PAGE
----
development of the doctrine, pointing out important missteps and
overcalculations, and providing alternative ways to approach often-used
Scriptures.” In my opinion, the book was rather thin in describing the
historical development of the doctrine. History did feature in her
discussion, on such topics as the dearth of the concept of original sin
in early Christian writings, the negative attitude towards sexuality
within ancient Christianity that resulted from the doctrine of original
sin, the contrast between Eastern Christianity and Western Christianity
on the problem Jesus came to solve (death or sin, respectively), and the
eighteenth century debate about infant damnation between Jonathan
Edwards and Jeremy Taylor. But, as far as I can recall, she did not
really discuss how and why the doctrine of original sin developed.
F. Shroyer addresses a question that a priest asked her: If original
sin is untrue, then why did Jesus come? She does well to argue that
there are valuable things that Jesus said and did, apart from addressing
the Fall. I would add that there are few explicit references to the
Fall throughout the Bible, which is odd, considering the emphasis on it
within Christianity. While one could conceivably tie everything that
Jesus said and did to the Fall and its effects (e.g., Jesus healed
people, which ameliorates disease, a consequence of the Fall), perhaps
we should not be reductionistic, since the biblical authors may not have
emphasized the Fall to the extent that later Christians did.
G. Shroyer also did well to discuss the effects of sin-focused
conceptions of the Gospel. She said that many Christians hear the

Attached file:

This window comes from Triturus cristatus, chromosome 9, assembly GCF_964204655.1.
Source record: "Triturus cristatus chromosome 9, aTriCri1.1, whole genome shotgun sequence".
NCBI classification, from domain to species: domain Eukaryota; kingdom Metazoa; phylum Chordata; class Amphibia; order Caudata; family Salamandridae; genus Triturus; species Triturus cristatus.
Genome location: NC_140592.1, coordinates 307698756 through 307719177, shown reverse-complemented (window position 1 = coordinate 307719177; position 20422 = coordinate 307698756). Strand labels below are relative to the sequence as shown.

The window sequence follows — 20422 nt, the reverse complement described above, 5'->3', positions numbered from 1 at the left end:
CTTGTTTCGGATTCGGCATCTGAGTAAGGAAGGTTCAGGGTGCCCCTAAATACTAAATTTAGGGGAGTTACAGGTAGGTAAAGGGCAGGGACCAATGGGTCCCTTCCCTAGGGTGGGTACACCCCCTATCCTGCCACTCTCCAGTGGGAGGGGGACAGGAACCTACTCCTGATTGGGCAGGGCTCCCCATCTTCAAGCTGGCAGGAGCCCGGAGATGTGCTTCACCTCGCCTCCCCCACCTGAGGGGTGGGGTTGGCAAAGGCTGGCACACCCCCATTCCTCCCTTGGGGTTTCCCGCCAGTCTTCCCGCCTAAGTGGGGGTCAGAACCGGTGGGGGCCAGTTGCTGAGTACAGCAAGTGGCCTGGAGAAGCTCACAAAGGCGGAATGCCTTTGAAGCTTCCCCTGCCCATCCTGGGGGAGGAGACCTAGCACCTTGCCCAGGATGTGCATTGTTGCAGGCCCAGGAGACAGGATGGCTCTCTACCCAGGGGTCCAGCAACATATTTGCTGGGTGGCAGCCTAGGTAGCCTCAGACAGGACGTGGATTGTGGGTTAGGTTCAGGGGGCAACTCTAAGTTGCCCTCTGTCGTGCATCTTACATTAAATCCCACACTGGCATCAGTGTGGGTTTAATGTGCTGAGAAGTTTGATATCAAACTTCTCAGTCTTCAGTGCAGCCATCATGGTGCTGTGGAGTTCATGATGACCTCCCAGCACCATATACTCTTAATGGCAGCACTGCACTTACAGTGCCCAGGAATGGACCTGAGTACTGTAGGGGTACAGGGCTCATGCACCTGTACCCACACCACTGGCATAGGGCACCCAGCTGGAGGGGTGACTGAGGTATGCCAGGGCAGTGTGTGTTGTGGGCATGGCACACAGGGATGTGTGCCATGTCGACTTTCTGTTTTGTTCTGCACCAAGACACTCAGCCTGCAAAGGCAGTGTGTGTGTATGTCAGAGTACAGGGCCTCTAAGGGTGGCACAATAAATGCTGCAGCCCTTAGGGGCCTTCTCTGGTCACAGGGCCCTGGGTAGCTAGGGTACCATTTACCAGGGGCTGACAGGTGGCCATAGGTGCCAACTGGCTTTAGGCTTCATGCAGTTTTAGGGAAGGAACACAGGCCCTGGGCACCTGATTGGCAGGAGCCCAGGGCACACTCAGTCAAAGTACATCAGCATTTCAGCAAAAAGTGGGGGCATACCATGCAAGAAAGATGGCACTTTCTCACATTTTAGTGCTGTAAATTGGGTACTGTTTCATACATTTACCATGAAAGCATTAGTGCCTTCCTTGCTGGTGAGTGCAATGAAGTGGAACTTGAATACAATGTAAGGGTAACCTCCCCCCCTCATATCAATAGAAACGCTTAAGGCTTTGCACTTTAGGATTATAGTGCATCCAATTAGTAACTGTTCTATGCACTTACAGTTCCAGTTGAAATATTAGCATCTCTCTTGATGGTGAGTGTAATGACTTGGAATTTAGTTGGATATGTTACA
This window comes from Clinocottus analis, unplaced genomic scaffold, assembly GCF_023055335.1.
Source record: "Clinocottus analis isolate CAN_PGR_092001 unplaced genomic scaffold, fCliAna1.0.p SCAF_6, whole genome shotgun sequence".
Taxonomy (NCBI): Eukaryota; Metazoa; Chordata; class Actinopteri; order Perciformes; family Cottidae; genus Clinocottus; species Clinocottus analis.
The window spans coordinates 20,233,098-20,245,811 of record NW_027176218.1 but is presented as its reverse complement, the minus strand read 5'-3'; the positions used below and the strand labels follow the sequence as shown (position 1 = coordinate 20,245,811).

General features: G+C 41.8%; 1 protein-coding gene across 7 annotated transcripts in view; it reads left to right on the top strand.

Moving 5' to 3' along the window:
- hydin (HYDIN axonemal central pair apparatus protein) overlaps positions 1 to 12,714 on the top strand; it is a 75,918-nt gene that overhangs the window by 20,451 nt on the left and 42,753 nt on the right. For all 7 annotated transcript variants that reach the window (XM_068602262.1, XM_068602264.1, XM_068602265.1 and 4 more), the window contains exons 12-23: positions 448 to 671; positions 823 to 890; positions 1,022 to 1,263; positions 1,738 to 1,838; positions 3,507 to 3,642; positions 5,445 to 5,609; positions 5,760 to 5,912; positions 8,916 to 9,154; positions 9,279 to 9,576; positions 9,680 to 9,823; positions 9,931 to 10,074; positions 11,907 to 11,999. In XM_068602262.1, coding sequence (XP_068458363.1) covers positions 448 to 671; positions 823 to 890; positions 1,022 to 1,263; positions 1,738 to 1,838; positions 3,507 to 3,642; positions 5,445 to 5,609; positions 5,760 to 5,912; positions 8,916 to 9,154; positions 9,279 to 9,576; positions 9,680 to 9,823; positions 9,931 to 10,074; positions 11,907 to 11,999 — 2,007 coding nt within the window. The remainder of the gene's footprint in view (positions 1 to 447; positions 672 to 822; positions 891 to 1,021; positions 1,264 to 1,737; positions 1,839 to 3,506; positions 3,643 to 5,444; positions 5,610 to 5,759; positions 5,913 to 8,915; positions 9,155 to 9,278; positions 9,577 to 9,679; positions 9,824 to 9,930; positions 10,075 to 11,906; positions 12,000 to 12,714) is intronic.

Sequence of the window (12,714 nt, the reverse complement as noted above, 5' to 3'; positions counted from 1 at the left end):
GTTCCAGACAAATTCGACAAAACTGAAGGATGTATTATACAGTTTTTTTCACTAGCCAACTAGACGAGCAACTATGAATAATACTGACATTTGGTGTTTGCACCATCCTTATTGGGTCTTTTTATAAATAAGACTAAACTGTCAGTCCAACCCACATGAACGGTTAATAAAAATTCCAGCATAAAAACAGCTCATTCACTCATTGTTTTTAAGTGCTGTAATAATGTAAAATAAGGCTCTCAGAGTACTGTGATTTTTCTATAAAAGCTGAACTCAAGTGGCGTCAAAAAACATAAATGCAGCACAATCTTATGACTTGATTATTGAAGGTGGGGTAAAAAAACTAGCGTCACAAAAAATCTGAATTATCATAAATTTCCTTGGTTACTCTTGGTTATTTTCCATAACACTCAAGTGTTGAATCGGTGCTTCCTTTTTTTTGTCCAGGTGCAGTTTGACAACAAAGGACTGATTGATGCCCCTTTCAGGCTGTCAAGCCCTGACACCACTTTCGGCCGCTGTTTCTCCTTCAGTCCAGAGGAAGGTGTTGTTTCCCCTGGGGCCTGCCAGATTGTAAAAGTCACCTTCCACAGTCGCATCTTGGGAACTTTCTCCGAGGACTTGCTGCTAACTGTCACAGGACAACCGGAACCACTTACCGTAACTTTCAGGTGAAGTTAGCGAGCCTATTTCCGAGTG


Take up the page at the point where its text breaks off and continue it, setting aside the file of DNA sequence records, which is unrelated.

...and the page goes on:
Gospel and say “whew!” because they have been delivered from God’s
wrath, rather than “wow!” at what God has done. One can respond that
Christians can do both: that they can rejoice that God has delivered
them from wrath and hell while also being awed by God’s acts of new
creation. They would have a point. At the same time, speaking for
myself personally, sin-focused Gospels often draw from me the “whew!”
H. While Shroyer rejects original sin, she still seems to believe
that Jesus came to solve some problem, some brokenness. She also states
that humans can resist sin with God’s help. In a few places, however,
she appears to suggest that Jesus came to improve what is already within
humans, to add to the goodness or the potential that is already in
I. This book is not exactly a rigorous Scriptural refutation of
original sin. It is more informal and anecdotal, though Shroyer does
seem to know what she is talking about when she draws from church
history. While this book was not entirely what I expected, I am still
giving it five stars because it did have good insights. For example,
Shroyer says that, instead of telling people that they are gifted at
something, we should commend them for doing the right thing: for
studying, for working to improve, etc. That makes sense. The book’s
winsome quality also enhanced it and made what Shroyer said relatable.
I received a complimentary copy of this book from the publisher through Edelweiss. My review is honest!